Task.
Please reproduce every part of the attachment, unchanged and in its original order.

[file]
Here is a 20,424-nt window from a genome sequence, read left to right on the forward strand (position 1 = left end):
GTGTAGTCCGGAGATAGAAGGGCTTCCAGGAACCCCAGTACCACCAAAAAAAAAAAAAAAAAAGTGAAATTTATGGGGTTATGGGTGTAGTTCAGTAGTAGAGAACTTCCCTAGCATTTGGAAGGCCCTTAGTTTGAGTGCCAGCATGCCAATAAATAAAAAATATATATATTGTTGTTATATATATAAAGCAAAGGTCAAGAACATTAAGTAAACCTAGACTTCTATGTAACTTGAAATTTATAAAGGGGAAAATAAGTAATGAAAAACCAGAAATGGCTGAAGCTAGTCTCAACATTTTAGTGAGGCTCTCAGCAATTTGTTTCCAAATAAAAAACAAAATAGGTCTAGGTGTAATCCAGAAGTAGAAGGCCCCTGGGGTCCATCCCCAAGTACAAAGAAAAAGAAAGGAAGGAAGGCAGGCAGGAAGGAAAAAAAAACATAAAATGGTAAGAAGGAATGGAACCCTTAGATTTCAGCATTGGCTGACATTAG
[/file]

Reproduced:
Here is a 20,424-nt window from a genome sequence, read left to right on the forward strand (position 1 = left end):
GTGTAGTCCGGAGATAGAAGGGCTTCCAGGAACCCCAGTACCACCAAAAAAAAAAAAAAAAAAGTGAAATTTATGGGGTTATGGGTGTAGTTCAGTAGTAGAGAACTTCCCTAGCATTTGGAAGGCCCTTAGTTTGAGTGCCAGCATGCCAATAAATAAAAAATATATATATTGTTGTTATATATATAAAGCAAAGGTCAAGAACATTAAGTAAACCTAGACTTCTATGTAACTTGAAATTTATAAAGGGGAAAATAAGTAATGAAAAACCAGAAATGGCTGAAGCTAGTCTCAACATTTTAGTGAGGCTCTCAGCAATTTGTTTCCAAATAAAAAACAAAATAGGTCTAGGTGTAATCCAGAAGTAGAAGGCCCCTGGGGTCCATCCCCAAGTACAAAGAAAAAGAAAGGAAGGAAGGCAGGCAGGAAGGAAAAAAAAACATAAAATGGTAAGAAGGAATGGAACCCTTAGATTTCAGCATTGGCTGACATTAG